About the seminar
Illegal logging and the trade in illegal timber are significant contributors to deforestation and forest degradation in the Global South. Both public and private forest governance initiatives have emerged to address these problems, internationally and nationally. In Indonesia, a Timber Legality Verification System (Sistem Verifikasi Legalitas Kayu – SVLK) was introduced in 2009 under a Voluntary Partnership Agreement with the European Union. SVLK requires all wood in Indonesian value chains to comply with sustainability (PHPL) and legality (VLK) standards.
Depi Susilawati's PhD project explores the architecture and implementation of SVLK, actors’ compliance with SVLK, and implications of the results for forest governance in Indonesia. It draws on the concepts of transnational experimentalist regimes, smart regulation, and holistic compliance; and uses a value chain framework to structure case study investigations of three wood value chains representing the different forest resource bases in Indonesia, viz. natural, plantation, and private smallholder forests. Around two months of value chain mapping, field observations and semi-structured interviews were conducted for each case; these were complemented by literature review, analysis of audit reports and policy documents.
Case study results show that some elements of the architecture and implementation of SVLK at each stage of the value chain worked well, but others did not. In the natural forest and tree plantation concession cases, sustainability assessment was problematic in various respects, and less rigorous than that under voluntary forest certification. In the plantation case, other reports suggested SVLK assessments had not identified significant sustainability issues. In the plantation and smallholder cases, there was evidence of non-compliance – in the forms of wood legalisation and illegalisation – at various stages of the case study value chains. Overall, SVLK has been successful in enhancing stakeholders’ participation in Indonesian forest governance, and in fostering the legality of wood products. However, SVLK is not improving the sustainability of forest management to the extent it could, and is not designed to address other long-standing underlying challenges in Indonesia’s forestry sector, such as corruption and tenurial conflict. Refining elements of each of the architecture and implementation of SVLK, and of compliance mechanisms, will be necessary to further foster legality compliance and sustainable forest management in Indonesia.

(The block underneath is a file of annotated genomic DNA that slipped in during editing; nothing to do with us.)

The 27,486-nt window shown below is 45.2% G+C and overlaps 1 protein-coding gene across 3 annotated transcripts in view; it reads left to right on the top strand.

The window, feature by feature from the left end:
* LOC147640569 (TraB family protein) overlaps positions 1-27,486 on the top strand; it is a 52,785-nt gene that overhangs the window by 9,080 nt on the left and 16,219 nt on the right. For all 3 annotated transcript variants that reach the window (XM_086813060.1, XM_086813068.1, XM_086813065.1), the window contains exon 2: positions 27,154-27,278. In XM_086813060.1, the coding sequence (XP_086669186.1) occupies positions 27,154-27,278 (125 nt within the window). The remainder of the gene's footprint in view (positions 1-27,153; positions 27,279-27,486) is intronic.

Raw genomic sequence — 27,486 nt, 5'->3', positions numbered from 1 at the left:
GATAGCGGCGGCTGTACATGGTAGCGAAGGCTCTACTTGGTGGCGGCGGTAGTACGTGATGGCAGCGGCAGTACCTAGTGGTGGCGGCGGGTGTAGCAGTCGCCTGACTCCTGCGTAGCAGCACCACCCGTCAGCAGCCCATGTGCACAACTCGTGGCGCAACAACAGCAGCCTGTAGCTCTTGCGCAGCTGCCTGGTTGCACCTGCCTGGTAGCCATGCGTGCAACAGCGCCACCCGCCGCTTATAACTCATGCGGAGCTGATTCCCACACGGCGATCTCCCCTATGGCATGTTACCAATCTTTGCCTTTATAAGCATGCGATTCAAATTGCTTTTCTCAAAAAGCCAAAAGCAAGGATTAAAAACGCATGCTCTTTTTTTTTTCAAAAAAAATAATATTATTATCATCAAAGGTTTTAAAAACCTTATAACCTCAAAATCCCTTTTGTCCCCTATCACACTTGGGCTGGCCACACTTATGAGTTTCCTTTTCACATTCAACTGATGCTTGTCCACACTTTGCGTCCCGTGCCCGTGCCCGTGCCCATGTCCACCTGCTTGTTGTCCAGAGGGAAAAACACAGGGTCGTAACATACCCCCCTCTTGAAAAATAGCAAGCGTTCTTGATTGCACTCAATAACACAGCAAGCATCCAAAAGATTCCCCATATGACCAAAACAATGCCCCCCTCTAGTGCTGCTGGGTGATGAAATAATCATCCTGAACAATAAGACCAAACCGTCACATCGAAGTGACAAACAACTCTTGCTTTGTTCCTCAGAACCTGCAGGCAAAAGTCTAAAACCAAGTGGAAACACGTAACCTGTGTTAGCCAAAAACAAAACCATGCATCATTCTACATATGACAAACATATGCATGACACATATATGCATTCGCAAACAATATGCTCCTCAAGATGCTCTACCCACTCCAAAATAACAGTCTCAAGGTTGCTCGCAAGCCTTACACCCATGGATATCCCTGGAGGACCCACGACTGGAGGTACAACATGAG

About the speaker
Depi Susilawati is an Indonesian PhD Scholar at Fenner School of Environment and Society, the Australian National University. Under the supervision of Professor Peter Kanowski, her PhD project looks at the implementation of sustainability certification and timber legality verification in Indonesian wood value chains.
She holds a Bachelor degree in Forestry from Universitas Gadjah Mada, Indonesia. Her Bachelor research looked at the succession of local institutions for community forest development in Indonesia. Afterwards, she obtained her Master degree in Environmental Science from Wageningen University and Research, the Netherlands. In her Master thesis, she evaluated the implementation of the Indonesian timber legality verification system in the verified community forests in Java island, which in turn provided a platform for her current PhD research.
Prior to her PhD, she has been working on research and training projects for the Indonesian Ministry of Environment and Forestry, which collaborated with key international organisations, including MFP (UK-AID), SNV, RECOFTC, GIZ, AHT, and CIFOR-ICRAF. Her research interests are related to sustainable forest management, forest certification, timber legality, community forest, market analysis and development.
Depi has teaching experience at the ANU as a tutor for the Managing Forested Landscape course and demonstrator for the Introduction to Environmental and Social Research course.